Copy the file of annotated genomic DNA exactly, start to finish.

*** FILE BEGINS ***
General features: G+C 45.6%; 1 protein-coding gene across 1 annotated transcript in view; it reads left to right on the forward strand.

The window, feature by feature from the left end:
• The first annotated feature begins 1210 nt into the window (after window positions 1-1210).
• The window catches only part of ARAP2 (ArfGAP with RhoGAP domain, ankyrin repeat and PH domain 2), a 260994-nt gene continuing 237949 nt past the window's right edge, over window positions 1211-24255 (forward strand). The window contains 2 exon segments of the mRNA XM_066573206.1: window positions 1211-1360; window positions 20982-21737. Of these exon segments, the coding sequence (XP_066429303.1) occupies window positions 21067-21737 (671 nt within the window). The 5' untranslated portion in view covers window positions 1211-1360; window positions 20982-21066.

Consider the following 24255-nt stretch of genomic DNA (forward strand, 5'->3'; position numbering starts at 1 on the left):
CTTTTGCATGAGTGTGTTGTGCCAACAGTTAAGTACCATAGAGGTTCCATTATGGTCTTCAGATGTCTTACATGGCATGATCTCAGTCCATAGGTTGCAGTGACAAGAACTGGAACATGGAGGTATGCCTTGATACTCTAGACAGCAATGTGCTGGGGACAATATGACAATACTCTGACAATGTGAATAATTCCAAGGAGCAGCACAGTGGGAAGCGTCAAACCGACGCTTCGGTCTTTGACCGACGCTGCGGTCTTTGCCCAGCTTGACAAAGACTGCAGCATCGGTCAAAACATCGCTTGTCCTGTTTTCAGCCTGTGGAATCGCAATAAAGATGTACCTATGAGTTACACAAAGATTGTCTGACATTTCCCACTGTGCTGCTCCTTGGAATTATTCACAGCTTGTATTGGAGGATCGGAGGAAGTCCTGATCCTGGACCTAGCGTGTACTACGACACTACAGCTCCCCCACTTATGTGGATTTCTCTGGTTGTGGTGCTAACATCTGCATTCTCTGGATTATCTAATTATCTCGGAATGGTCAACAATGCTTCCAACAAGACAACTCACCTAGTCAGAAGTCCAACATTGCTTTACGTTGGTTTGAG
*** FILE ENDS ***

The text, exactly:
General features: G+C 45.6%; 1 protein-coding gene across 1 annotated transcript in view; it reads left to right on the forward strand.

The window, feature by feature from the left end:
• The first annotated feature begins 1210 nt into the window (after window positions 1-1210).
• The window catches only part of ARAP2 (ArfGAP with RhoGAP domain, ankyrin repeat and PH domain 2), a 260994-nt gene continuing 237949 nt past the window's right edge, over window positions 1211-24255 (forward strand). The window contains 2 exon segments of the mRNA XM_066573206.1: window positions 1211-1360; window positions 20982-21737. Of these exon segments, the coding sequence (XP_066429303.1) occupies window positions 21067-21737 (671 nt within the window). The 5' untranslated portion in view covers window positions 1211-1360; window positions 20982-21066.

Consider the following 24255-nt stretch of genomic DNA (forward strand, 5'->3'; position numbering starts at 1 on the left):
CTTTTGCATGAGTGTGTTGTGCCAACAGTTAAGTACCATAGAGGTTCCATTATGGTCTTCAGATGTCTTACATGGCATGATCTCAGTCCATAGGTTGCAGTGACAAGAACTGGAACATGGAGGTATGCCTTGATACTCTAGACAGCAATGTGCTGGGGACAATATGACAATACTCTGACAATGTGAATAATTCCAAGGAGCAGCACAGTGGGAAGCGTCAAACCGACGCTTCGGTCTTTGACCGACGCTGCGGTCTTTGCCCAGCTTGACAAAGACTGCAGCATCGGTCAAAACATCGCTTGTCCTGTTTTCAGCCTGTGGAATCGCAATAAAGATGTACCTATGAGTTACACAAAGATTGTCTGACATTTCCCACTGTGCTGCTCCTTGGAATTATTCACAGCTTGTATTGGAGGATCGGAGGAAGTCCTGATCCTGGACCTAGCGTGTACTACGACACTACAGCTCCCCCACTTATGTGGATTTCTCTGGTTGTGGTGCTAACATCTGCATTCTCTGGATTATCTAATTATCTCGGAATGGTCAACAATGCTTCCAACAAGACAACTCACCTAGTCAGAAGTCCAACATTGCTTTACGTTGGTTTGAG